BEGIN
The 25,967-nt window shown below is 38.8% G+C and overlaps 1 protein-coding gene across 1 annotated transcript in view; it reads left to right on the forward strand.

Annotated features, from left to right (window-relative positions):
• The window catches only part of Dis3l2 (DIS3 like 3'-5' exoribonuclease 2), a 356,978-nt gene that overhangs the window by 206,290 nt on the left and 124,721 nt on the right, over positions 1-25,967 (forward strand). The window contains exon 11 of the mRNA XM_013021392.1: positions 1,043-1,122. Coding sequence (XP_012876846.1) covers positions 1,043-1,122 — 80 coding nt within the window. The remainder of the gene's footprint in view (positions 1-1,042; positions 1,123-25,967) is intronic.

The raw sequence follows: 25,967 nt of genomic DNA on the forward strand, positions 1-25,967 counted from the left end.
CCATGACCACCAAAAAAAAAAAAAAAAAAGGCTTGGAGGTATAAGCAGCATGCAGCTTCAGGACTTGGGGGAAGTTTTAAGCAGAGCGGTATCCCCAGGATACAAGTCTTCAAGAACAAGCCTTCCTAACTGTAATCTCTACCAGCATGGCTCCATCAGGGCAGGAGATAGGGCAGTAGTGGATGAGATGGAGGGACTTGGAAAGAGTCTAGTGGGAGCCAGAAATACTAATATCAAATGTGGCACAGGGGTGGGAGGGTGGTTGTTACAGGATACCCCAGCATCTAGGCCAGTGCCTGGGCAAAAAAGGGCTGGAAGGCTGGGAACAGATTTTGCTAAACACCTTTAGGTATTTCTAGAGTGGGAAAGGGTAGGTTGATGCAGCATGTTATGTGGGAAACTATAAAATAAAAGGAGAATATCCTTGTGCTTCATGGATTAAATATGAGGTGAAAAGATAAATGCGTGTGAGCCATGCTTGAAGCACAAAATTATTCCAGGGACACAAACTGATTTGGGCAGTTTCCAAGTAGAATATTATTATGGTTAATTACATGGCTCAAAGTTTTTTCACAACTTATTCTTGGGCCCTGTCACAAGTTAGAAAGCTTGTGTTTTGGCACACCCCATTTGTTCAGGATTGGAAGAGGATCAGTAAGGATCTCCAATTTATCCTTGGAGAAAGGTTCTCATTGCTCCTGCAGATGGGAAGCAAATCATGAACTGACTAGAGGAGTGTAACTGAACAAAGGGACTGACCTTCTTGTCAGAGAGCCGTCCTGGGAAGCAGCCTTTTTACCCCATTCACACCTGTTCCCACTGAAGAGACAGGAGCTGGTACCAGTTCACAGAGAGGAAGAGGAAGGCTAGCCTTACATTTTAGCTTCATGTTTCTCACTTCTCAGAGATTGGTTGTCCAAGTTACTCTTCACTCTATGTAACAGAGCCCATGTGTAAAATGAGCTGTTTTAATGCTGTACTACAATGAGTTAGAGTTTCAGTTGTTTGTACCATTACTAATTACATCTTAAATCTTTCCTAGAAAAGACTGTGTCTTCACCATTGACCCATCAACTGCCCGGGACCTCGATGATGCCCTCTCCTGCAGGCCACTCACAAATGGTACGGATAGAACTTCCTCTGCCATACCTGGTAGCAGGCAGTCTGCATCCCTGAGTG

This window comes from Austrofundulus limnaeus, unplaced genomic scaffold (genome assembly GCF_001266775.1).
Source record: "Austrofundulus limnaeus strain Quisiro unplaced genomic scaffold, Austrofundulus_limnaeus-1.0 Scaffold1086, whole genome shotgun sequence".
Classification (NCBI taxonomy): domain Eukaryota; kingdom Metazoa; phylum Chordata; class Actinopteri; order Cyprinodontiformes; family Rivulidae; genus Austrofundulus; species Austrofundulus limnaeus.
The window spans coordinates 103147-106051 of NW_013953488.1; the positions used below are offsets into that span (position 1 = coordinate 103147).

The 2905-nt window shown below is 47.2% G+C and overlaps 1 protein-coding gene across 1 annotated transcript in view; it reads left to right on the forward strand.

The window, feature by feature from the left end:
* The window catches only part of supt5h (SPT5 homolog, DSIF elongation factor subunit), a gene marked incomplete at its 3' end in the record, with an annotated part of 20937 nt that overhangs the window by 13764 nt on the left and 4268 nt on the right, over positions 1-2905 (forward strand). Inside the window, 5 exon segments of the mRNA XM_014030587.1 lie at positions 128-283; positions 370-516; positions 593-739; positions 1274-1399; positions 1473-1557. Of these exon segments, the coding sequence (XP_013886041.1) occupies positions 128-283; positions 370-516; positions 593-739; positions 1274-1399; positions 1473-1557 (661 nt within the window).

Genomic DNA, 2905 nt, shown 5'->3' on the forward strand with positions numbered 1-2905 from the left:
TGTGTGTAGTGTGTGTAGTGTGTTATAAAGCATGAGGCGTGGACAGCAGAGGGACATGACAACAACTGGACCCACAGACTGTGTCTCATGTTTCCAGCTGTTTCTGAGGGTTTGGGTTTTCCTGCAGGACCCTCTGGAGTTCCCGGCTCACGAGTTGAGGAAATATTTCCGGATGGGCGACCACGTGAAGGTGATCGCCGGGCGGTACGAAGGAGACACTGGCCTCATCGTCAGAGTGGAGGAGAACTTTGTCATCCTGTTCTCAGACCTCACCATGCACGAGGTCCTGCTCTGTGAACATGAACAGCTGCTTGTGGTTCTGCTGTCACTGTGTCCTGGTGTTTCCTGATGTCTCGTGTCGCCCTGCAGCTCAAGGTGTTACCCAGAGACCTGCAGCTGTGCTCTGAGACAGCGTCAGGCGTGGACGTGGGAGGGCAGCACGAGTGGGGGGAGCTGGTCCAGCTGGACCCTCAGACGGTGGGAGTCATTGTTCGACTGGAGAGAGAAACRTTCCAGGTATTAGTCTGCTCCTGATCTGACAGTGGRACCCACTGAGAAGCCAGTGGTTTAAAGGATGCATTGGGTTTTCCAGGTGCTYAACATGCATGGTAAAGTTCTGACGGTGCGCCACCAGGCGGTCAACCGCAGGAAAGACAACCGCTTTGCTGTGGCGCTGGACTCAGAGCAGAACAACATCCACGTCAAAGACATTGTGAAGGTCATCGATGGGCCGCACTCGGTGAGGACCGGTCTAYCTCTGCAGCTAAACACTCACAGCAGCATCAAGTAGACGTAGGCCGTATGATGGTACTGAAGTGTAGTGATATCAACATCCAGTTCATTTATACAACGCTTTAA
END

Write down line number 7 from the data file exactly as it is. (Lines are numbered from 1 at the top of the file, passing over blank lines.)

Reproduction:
Source record: "Austrofundulus limnaeus strain Quisiro unplaced genomic scaffold, Austrofundulus_limnaeus-1.0 Scaffold1086, whole genome shotgun sequence".